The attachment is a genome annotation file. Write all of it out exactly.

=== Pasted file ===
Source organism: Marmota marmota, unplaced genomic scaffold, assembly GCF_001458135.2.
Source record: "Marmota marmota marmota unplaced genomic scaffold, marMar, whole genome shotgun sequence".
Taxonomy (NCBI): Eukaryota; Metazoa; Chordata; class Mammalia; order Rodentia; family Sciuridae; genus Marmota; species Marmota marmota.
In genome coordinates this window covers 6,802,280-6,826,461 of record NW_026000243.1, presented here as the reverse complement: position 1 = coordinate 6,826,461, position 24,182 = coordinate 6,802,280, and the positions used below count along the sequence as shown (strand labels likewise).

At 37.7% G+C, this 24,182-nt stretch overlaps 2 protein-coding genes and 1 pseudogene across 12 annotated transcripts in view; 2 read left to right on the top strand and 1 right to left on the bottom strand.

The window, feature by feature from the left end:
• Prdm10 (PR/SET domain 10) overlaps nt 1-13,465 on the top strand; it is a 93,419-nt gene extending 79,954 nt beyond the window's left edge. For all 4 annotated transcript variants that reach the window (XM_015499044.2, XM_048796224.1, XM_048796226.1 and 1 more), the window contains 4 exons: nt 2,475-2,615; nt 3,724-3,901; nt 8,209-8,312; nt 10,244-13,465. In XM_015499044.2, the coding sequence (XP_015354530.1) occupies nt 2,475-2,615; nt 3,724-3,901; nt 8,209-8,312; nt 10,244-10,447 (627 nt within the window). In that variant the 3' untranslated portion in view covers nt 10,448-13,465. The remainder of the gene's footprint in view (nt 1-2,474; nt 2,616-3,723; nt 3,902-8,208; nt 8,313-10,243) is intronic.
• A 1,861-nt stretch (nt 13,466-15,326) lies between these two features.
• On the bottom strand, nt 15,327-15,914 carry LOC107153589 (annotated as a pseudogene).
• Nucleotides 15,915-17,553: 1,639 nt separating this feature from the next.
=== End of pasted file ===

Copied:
Source organism: Marmota marmota, unplaced genomic scaffold, assembly GCF_001458135.2.
Source record: "Marmota marmota marmota unplaced genomic scaffold, marMar, whole genome shotgun sequence".
Taxonomy (NCBI): Eukaryota; Metazoa; Chordata; class Mammalia; order Rodentia; family Sciuridae; genus Marmota; species Marmota marmota.
In genome coordinates this window covers 6,802,280-6,826,461 of record NW_026000243.1, presented here as the reverse complement: position 1 = coordinate 6,826,461, position 24,182 = coordinate 6,802,280, and the positions used below count along the sequence as shown (strand labels likewise).

At 37.7% G+C, this 24,182-nt stretch overlaps 2 protein-coding genes and 1 pseudogene across 12 annotated transcripts in view; 2 read left to right on the top strand and 1 right to left on the bottom strand.

The window, feature by feature from the left end:
• Prdm10 (PR/SET domain 10) overlaps nt 1-13,465 on the top strand; it is a 93,419-nt gene extending 79,954 nt beyond the window's left edge. For all 4 annotated transcript variants that reach the window (XM_015499044.2, XM_048796224.1, XM_048796226.1 and 1 more), the window contains 4 exons: nt 2,475-2,615; nt 3,724-3,901; nt 8,209-8,312; nt 10,244-13,465. In XM_015499044.2, the coding sequence (XP_015354530.1) occupies nt 2,475-2,615; nt 3,724-3,901; nt 8,209-8,312; nt 10,244-10,447 (627 nt within the window). In that variant the 3' untranslated portion in view covers nt 10,448-13,465. The remainder of the gene's footprint in view (nt 1-2,474; nt 2,616-3,723; nt 3,902-8,208; nt 8,313-10,243) is intronic.
• A 1,861-nt stretch (nt 13,466-15,326) lies between these two features.
• On the bottom strand, nt 15,327-15,914 carry LOC107153589 (annotated as a pseudogene).
• Nucleotides 15,915-17,553: 1,639 nt separating this feature from the next.